Mongolia from 970 to 1206 - Mongolian clans
Mongolians are an old civilisation. Chinese historians confirm the existence of Mongolian tribes from the 10th century. At that period, Mongolians lived East Central Asia and North Manchuria. Legends tell that the forefathers of Mongolian people are Grey Wolf and Beautiful Hind, but the first Mongolian man recognised is Bodonchar; he lived around the 970's.
His descendants became the kings of Mongolian people, but it was only a title. Several clans and tribes had their own leader. As any national divided entity, Mongolians knew a regional political system. In Central Asia, the power belonged to the Jurchen dynasty. The Jurchens used to attack nomads in order to keep them far from borders.
The Mongolian kings defended their territory, with no success, because of the separation of many clans. In 1162, Temuujin, who later became Genghis Khan, was born from Yesugei, a relative of the Mongolian khan. When he was 10 years old, the Tatars who were enemies, poisoned his father. Later, all his relatives gave up his family, so that Yesugei's two widows had to live alone with six young children. The oldest was Temuujin, and he quite quickly became important. When he reached 20, he managed to gather a group of partisans who followed him faithfully.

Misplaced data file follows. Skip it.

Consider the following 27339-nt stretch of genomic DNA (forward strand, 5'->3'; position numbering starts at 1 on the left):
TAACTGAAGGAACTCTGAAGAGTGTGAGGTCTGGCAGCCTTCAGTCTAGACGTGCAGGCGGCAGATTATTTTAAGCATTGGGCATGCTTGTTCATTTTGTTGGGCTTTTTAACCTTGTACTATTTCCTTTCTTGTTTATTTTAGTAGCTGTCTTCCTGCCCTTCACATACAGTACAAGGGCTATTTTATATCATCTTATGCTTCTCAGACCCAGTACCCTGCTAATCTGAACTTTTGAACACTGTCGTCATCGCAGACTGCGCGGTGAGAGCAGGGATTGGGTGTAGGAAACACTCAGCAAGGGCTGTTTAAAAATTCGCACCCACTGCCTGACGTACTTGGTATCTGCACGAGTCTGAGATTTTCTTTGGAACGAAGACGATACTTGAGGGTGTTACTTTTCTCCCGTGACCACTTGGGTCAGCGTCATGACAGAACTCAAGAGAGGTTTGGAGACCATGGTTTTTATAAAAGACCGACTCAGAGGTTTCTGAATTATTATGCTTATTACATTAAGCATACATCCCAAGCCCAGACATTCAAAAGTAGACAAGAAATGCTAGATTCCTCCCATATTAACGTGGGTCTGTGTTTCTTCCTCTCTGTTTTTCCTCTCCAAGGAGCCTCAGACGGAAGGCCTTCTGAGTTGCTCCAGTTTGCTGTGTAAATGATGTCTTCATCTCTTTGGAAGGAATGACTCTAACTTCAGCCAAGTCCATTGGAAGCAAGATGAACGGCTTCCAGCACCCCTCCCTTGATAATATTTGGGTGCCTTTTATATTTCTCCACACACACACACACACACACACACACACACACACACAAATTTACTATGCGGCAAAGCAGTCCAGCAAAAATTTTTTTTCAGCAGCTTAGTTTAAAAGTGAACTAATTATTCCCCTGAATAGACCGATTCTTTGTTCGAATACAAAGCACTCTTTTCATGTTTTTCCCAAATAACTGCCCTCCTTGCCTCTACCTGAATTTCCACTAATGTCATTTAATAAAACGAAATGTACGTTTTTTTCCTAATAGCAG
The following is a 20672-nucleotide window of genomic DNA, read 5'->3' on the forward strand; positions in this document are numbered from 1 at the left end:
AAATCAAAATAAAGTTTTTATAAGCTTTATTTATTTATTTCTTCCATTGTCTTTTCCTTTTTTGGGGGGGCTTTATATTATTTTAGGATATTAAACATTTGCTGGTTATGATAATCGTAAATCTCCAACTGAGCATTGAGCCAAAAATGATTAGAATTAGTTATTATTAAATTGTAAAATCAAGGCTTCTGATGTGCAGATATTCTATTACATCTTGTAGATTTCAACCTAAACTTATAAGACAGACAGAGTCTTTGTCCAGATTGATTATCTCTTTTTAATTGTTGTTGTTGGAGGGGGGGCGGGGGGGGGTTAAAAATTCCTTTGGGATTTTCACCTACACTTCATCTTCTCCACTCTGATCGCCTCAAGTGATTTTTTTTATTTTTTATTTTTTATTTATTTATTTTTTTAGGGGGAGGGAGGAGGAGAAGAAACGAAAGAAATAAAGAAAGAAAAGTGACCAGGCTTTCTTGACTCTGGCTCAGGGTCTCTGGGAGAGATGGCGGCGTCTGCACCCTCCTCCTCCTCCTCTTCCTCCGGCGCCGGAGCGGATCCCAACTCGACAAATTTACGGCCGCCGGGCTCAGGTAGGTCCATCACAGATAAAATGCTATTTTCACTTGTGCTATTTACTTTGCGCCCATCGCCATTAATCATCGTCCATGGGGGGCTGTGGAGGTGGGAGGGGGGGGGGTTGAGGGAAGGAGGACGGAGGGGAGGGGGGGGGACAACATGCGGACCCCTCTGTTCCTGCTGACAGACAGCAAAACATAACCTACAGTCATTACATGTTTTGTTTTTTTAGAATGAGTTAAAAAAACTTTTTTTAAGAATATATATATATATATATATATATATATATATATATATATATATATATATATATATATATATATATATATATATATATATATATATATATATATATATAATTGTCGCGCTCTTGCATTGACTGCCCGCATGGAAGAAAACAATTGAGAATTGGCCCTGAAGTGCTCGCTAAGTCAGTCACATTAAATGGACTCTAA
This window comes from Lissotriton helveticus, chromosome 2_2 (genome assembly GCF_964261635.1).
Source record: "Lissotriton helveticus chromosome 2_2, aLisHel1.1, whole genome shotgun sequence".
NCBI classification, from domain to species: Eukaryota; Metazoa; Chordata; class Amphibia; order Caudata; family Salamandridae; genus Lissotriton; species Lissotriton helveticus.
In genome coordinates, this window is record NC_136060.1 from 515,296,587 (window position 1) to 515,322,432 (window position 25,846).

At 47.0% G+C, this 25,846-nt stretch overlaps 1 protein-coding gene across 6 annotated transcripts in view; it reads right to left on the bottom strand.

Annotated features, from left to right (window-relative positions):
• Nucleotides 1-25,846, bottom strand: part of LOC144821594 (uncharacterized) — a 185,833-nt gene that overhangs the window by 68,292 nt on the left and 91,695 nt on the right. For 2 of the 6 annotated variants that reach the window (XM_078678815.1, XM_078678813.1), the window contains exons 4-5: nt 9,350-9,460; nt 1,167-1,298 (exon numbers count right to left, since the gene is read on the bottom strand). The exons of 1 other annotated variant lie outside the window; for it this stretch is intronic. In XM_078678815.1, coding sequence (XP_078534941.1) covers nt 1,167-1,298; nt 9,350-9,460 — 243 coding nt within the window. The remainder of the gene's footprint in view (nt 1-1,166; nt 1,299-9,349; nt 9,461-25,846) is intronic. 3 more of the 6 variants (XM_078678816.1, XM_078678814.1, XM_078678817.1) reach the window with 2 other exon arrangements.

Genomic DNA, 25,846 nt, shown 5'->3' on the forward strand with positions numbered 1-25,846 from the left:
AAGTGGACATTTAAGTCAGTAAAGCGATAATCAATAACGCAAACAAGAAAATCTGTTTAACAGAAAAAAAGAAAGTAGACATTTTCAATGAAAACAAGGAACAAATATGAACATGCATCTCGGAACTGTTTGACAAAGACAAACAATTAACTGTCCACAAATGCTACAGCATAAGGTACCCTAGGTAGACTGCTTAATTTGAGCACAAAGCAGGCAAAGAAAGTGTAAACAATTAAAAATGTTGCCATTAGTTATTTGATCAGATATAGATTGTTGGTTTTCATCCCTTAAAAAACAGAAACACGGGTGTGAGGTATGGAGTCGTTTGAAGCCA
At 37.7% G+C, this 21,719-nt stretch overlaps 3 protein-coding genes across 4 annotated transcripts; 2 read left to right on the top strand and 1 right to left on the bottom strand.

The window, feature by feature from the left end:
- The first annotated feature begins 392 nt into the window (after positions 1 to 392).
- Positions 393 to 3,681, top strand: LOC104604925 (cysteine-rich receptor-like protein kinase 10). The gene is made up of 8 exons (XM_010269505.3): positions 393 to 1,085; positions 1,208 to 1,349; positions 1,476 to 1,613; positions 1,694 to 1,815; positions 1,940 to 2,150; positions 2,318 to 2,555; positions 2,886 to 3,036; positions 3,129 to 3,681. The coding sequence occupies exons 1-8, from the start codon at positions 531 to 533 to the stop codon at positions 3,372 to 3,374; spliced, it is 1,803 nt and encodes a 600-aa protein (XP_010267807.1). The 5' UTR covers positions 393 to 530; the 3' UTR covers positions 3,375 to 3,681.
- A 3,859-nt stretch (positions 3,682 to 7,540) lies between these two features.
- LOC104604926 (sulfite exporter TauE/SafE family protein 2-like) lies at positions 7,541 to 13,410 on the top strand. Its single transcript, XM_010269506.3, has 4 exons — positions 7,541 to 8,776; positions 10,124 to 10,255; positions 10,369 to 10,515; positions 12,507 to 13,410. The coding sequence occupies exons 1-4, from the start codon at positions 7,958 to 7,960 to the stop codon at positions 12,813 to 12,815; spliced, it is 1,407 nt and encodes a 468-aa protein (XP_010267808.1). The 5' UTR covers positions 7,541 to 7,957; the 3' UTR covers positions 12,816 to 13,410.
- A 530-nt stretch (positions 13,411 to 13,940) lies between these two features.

In 1185, the great assembly of the Mongolian nobles proclaimed Temuujin khan of Mongolia, and gave him the name of Genghis. Even if the important lords recognised Genghis, he had to face up to a great opposition and to military actions. He suffered from defeats and probably went into exile. After his exile, he found only a few supporters. Around 1193, Genghis assumed again the role of leader of Central Asia. He defeated his enemies and beat his rivals. Then he began to unify the Mongolian tribes in one single Mongolian nation.
In 1206, the great assembly of the Mongolian leaders elected Genghis as khan of Mongolia. This time, nobody was opposed to him. 1206 is the year of establishment of the Mongolian state.
Genghis Khan instituted a codified law to replace nomadic habits. He reorganised army, taxes, and state administration. He also introduced the Mongolian alphabet, derived from the Uyghur writing.